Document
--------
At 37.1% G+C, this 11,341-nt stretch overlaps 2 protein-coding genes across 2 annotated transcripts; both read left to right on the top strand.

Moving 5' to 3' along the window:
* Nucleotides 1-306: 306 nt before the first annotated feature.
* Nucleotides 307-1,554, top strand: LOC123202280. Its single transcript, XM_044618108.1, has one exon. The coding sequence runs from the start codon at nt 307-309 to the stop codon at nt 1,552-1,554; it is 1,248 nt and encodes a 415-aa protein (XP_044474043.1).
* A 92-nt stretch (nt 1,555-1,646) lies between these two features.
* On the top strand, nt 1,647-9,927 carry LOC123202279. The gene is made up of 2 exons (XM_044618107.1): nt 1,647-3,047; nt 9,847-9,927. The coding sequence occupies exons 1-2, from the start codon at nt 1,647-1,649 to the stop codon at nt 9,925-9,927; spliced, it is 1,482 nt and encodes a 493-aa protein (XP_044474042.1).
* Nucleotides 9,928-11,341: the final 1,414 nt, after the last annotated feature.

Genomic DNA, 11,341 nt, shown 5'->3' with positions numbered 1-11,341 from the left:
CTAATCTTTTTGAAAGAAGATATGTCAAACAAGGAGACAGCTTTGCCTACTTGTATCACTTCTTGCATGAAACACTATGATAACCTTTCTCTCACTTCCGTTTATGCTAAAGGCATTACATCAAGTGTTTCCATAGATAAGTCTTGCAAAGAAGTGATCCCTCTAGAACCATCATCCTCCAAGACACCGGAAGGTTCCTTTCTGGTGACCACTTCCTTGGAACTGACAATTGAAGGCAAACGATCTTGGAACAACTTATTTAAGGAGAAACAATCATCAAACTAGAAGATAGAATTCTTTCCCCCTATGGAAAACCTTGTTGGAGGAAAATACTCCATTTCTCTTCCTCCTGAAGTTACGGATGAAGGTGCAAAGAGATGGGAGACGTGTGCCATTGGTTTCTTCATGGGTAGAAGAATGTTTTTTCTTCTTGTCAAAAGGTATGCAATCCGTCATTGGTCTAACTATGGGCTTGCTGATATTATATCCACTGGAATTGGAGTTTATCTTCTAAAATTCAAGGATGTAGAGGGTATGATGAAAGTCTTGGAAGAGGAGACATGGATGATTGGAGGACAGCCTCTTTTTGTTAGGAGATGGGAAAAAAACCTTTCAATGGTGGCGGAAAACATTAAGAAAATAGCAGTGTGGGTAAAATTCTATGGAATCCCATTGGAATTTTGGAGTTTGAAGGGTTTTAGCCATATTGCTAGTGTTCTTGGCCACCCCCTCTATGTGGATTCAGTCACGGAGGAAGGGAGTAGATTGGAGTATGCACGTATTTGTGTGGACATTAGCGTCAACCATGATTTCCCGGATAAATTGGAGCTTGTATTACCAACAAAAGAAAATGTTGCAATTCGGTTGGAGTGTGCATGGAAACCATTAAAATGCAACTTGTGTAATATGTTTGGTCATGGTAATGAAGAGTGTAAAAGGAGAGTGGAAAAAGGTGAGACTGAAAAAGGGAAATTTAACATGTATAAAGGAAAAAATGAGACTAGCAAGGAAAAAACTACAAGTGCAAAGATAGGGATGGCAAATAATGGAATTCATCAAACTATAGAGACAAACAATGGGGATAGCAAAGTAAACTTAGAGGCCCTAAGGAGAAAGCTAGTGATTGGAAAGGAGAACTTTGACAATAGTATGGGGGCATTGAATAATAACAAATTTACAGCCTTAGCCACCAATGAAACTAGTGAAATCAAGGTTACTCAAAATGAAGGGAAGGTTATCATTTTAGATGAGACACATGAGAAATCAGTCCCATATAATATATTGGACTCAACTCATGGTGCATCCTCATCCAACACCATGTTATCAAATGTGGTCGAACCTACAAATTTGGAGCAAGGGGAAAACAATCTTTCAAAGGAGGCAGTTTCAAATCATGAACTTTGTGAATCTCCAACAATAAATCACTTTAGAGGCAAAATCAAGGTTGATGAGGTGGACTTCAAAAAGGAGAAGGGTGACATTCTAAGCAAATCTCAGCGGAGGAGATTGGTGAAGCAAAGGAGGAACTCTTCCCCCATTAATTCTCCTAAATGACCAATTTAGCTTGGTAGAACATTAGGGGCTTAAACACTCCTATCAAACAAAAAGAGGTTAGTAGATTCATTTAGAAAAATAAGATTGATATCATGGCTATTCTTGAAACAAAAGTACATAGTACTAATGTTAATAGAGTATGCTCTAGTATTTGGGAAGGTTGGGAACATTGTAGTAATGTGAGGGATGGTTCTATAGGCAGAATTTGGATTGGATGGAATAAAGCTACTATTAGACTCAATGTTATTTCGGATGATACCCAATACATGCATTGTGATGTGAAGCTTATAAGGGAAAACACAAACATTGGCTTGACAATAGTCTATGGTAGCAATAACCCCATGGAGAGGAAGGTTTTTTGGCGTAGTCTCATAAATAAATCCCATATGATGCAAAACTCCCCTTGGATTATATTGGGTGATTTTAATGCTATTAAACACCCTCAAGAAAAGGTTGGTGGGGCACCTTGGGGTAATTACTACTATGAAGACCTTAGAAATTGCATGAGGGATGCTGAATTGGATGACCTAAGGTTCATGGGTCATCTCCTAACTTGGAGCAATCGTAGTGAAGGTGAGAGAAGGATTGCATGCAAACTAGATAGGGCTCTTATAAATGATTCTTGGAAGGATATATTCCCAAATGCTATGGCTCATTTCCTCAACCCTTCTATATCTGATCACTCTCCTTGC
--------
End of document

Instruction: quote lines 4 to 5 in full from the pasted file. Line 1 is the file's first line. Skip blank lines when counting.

* Nucleotides 307-1,554, top strand: LOC123202280. Its single transcript, XM_044618108.1, has one exon. The coding sequence runs from the start codon at nt 307-309 to the stop codon at nt 1,552-1,554; it is 1,248 nt and encodes a 415-aa protein (XP_044474043.1).
* A 92-nt stretch (nt 1,555-1,646) lies between these two features.